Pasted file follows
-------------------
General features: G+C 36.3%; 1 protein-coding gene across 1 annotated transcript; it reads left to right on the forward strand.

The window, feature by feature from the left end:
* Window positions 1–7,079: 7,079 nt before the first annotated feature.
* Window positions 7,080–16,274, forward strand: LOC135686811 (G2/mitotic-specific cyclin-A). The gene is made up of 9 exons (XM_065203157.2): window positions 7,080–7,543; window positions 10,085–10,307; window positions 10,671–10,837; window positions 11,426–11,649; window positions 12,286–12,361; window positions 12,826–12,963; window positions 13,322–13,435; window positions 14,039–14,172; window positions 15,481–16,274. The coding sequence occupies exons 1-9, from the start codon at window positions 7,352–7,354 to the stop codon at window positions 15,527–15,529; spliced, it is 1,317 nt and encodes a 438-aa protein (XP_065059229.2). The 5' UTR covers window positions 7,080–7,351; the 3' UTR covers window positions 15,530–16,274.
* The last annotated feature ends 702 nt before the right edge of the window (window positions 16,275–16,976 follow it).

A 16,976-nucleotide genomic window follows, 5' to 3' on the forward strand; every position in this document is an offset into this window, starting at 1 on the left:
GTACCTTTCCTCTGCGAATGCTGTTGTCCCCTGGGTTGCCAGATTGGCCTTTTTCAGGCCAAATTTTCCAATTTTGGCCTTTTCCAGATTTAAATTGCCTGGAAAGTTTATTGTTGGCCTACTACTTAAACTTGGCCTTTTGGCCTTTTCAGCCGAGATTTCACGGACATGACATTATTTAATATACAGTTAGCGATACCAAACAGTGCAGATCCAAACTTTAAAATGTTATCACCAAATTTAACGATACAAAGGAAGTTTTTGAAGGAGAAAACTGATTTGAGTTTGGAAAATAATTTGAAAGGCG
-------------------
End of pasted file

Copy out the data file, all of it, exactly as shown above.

General features: G+C 36.3%; 1 protein-coding gene across 1 annotated transcript; it reads left to right on the forward strand.

The window, feature by feature from the left end:
* Window positions 1–7,079: 7,079 nt before the first annotated feature.
* Window positions 7,080–16,274, forward strand: LOC135686811 (G2/mitotic-specific cyclin-A). The gene is made up of 9 exons (XM_065203157.2): window positions 7,080–7,543; window positions 10,085–10,307; window positions 10,671–10,837; window positions 11,426–11,649; window positions 12,286–12,361; window positions 12,826–12,963; window positions 13,322–13,435; window positions 14,039–14,172; window positions 15,481–16,274. The coding sequence occupies exons 1-9, from the start codon at window positions 7,352–7,354 to the stop codon at window positions 15,527–15,529; spliced, it is 1,317 nt and encodes a 438-aa protein (XP_065059229.2). The 5' UTR covers window positions 7,080–7,351; the 3' UTR covers window positions 15,530–16,274.
* The last annotated feature ends 702 nt before the right edge of the window (window positions 16,275–16,976 follow it).

A 16,976-nucleotide genomic window follows, 5' to 3' on the forward strand; every position in this document is an offset into this window, starting at 1 on the left:
GTACCTTTCCTCTGCGAATGCTGTTGTCCCCTGGGTTGCCAGATTGGCCTTTTTCAGGCCAAATTTTCCAATTTTGGCCTTTTCCAGATTTAAATTGCCTGGAAAGTTTATTGTTGGCCTACTACTTAAACTTGGCCTTTTGGCCTTTTCAGCCGAGATTTCACGGACATGACATTATTTAATATACAGTTAGCGATACCAAACAGTGCAGATCCAAACTTTAAAATGTTATCACCAAATTTAACGATACAAAGGAAGTTTTTGAAGGAGAAAACTGATTTGAGTTTGGAAAATAATTTGAAAGGCG